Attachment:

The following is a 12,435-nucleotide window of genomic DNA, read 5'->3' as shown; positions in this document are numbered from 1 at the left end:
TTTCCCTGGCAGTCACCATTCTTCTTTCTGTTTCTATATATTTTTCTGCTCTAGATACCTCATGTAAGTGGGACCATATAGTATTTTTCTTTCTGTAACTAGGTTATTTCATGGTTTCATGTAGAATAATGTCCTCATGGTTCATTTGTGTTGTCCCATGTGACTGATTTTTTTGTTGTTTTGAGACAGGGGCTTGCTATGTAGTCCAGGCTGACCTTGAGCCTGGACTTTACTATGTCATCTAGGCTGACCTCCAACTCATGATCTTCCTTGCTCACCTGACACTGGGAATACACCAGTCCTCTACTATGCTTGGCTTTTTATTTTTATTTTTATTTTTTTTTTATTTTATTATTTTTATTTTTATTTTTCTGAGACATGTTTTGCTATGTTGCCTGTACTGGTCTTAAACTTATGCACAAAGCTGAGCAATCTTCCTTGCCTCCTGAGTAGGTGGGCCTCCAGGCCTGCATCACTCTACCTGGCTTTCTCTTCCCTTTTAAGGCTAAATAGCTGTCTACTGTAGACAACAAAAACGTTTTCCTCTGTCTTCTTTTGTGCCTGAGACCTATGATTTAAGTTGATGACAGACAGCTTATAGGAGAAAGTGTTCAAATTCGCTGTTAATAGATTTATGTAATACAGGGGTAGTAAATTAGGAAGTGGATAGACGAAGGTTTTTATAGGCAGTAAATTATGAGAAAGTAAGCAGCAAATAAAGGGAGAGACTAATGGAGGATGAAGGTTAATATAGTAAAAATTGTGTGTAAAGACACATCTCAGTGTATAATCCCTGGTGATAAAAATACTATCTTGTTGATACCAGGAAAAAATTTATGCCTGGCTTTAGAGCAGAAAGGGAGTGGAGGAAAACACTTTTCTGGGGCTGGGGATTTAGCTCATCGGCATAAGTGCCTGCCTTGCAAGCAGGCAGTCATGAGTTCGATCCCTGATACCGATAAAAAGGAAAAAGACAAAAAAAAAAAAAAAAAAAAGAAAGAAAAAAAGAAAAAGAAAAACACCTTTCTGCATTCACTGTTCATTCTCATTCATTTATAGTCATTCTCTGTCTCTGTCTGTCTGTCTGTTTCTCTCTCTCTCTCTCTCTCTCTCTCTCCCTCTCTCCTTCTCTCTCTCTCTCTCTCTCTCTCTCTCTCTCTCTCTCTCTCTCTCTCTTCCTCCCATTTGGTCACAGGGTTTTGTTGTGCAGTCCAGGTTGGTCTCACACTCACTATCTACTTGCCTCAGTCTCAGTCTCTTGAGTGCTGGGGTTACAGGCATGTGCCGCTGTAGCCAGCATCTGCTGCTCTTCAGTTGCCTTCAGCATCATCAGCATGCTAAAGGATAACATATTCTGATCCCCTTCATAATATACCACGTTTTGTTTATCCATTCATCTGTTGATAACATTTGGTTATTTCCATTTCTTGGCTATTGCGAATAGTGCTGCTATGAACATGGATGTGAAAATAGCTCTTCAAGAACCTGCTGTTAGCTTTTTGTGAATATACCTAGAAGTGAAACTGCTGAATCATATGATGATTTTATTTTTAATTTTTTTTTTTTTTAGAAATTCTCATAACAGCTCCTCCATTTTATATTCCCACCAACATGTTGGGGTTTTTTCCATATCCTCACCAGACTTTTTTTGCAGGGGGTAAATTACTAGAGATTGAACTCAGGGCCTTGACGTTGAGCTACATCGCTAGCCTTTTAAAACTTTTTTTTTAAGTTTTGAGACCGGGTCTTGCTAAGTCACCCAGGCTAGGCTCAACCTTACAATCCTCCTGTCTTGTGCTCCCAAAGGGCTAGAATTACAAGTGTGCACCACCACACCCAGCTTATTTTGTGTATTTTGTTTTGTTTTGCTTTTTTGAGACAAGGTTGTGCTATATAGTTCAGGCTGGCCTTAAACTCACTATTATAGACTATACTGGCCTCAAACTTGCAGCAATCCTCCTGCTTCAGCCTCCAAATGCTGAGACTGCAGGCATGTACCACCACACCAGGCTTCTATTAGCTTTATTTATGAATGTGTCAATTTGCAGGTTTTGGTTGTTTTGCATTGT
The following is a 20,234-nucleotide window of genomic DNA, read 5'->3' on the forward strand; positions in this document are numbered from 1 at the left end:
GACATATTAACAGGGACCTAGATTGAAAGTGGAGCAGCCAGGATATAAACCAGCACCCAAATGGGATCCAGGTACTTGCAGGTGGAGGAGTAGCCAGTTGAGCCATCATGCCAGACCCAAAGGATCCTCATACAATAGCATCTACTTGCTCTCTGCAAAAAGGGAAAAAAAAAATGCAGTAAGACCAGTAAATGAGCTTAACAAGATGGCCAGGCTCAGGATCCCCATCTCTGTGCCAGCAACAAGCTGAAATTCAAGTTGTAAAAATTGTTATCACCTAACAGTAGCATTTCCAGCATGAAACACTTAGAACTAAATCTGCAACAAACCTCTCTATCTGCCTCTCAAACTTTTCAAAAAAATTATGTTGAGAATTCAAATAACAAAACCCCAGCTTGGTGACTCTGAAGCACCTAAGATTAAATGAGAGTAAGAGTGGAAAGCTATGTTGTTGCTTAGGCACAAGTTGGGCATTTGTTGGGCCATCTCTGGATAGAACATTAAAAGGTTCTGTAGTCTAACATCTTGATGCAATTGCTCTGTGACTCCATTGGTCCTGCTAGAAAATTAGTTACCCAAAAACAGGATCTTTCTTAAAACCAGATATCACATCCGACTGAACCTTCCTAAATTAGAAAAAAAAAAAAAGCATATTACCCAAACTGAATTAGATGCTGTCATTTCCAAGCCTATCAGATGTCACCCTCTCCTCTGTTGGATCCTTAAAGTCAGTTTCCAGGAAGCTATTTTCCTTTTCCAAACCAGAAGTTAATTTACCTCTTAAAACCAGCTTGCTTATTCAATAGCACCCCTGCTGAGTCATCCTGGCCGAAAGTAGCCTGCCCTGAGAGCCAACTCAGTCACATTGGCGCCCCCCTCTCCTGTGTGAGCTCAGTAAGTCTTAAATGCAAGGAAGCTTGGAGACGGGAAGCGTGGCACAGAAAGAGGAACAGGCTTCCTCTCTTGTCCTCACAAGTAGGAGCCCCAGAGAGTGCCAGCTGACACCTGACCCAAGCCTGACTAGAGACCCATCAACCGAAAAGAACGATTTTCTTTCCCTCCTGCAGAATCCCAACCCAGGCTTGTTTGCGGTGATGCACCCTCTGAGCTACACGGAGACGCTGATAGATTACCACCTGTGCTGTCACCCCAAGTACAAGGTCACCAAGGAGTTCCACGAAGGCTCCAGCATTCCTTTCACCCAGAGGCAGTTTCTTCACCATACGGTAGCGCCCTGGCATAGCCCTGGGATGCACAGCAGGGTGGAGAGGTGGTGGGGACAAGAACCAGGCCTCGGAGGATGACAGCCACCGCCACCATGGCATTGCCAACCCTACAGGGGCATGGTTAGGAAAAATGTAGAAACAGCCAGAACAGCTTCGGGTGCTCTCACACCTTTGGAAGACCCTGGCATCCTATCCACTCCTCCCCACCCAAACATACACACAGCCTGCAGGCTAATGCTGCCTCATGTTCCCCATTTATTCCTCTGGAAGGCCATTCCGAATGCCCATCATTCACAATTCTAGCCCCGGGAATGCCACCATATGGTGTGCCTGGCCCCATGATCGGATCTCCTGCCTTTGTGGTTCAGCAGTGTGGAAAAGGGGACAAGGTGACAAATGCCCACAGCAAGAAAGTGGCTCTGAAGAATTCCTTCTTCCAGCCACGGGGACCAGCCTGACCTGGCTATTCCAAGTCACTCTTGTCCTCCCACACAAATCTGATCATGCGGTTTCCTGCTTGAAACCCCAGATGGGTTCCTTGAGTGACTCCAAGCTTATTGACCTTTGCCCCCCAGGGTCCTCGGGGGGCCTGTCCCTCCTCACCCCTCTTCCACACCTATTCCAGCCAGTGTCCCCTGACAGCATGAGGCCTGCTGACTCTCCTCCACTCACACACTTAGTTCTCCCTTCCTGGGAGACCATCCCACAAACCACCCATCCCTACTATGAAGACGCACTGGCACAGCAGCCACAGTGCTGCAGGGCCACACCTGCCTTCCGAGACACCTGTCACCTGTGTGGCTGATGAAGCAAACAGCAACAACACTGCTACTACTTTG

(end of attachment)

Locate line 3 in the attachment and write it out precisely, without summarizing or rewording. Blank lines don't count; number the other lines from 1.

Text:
The following is a 20,234-nucleotide window of genomic DNA, read 5'->3' on the forward strand; positions in this document are numbered from 1 at the left end: